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Weston Bakeries

By Installing Variable Frequency Drives, Weston Bakeries’ Sudbury Facility Saves $22,000 Annually

Weston Bakeries is a proudly Canadian company that has been in operation for over 125 years. Its Sudbury facility is one of four located in Ontario and produces 100,000 loaves of bread a day, including all of the D’Italiano brand products for the province. The facility depends on two fixed-speed, rotary-screw air compressors. Since this is a high-volume facility, the air compressors need to operate constantly and therefore use a lot of electricity. For Weston Bakeries, upgrading outdated equipment with the support of Save on Energy’s energy-efficiency programs was ideal. “They’re energy hogs,” said John Ireland, Maintenance Manager at the facility. “They account for 20 percent of the plant’s total power bill.”
When one of these essential air compressors at Weston unexpectedly broke down, Ireland was faced with a decision. He could either spend $14,000 to repair the disabled compressor or purchase a new, more advanced rotary-screw compressor for $22,500. Ireland discussed the situation with his local equipment supplier who indicated that his local hydro company – Greater Sudbury Hydro, in partnership with Save on Energy – could provide incentives to help cover some of the cost of a new, more efficient unit through the Save on Energy Retrofit Program
Like other local hydro companies across the province, Greater Sudbury Hydro helps its clients identify relevant energy-saving programs, steers them through the application process and even works with the applicant’s suppliers. Within days, the company had sent Conservation Coordinator Ron Lefebvre to visit Weston facility and work with Ireland in making the upgrade.“I did some quick calculations on site and told Ireland about the potential savings,” Ron said. “As it turned out, my estimate was conservative, but still good enough to convince him to get on board with the program.”
Further analysis showed that there was a large amount of compressed air being used to generate a vacuum through the vacuum generator. To reduce on-site compressed air demand and eliminate wasteful electricity usage, a higher efficiency vacuum generator was installed as well as a vacuum storage tank. With this equipment and a reduction of leaks in the compressed air lines, the bakery was able to save five percent in overall compressed air demand.
This demand was further reduced by switching from desiccant air dryers to a refrigerant air dryer system. The new system only runs when required, depending on the compressed air demand and as a result is much more energy-efficient.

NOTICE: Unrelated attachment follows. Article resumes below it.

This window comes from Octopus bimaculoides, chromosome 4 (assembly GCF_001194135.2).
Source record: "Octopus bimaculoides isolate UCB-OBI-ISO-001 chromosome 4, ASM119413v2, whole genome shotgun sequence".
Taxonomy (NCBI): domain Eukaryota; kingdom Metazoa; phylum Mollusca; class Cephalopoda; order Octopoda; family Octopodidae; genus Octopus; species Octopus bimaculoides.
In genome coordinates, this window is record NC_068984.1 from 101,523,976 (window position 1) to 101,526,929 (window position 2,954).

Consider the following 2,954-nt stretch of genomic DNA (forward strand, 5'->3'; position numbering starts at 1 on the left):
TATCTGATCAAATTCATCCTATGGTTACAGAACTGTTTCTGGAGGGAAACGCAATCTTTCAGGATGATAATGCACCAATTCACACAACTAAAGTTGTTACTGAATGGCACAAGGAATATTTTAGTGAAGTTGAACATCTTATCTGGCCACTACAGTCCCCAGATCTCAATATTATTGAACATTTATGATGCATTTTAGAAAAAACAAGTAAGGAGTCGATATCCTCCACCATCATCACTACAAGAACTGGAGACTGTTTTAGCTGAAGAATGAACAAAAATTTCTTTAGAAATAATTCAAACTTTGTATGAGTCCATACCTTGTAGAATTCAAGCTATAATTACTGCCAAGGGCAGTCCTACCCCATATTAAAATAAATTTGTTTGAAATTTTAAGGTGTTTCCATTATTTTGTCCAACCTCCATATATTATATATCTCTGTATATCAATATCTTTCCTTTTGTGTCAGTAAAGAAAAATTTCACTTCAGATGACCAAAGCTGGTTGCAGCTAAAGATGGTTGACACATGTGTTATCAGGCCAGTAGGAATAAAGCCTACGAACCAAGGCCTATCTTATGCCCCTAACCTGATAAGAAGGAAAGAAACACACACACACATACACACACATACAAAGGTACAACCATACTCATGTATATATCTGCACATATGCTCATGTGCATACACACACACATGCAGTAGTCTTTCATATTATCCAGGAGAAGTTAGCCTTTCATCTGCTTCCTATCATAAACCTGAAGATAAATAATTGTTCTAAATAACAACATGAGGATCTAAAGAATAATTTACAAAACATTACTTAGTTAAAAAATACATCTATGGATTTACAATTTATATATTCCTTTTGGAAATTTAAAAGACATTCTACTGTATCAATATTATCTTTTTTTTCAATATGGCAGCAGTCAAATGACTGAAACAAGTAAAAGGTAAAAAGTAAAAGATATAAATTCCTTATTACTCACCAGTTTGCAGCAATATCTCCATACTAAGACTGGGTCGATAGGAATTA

Finally, the bakery upgraded its old air compressor to a new energy-efficient one controlled by a variable frequency drive (VFD). The VFD controls the speed of the unit to meet demand requirements, which in turn saves energy compared to a fixed speed system. The project resulted in a payback of less than one year.
The new compressor with a VFD, which varied the compressed air flow according to need, used about 24kW - half the electricity consumed by previous always-on, fixed-speed compressor. This resulted in a total reduction of 147,600 kWh annually, yielding $22,000 in savings in the first year alone. This is in addition to the $18,600 received through the Save on Energy incentive. "The Save on Energy incentive paid us to replace a big electricity user with a more efficient and cheaper-to-operate machine," said Ireland. "it was a no-brainer."

The project took 6 months from Ireland and Lefebvre’s initial meeting until the installation was complete and the rebate cheque was received. “We couldn’t have been happier,” Ireland said. “Ron did all the legwork. Having the utility drive the process is a tremendous benefit. It was an excellent process.”
Since then, the Sudbury operation has taken advantage of Save on Energy incentive programs to retrofit its lighting systems, finding even more efficiencies. Ireland is now looking to retrofit the refrigeration units as a source of future energy reductions. “We are also conducting studies to see if a variable-speed compressor can achieve the same kind of reduction in energy consumption for refrigeration. If it does, we will be sure to participate in Save on Energy again. It’s a great program.”  
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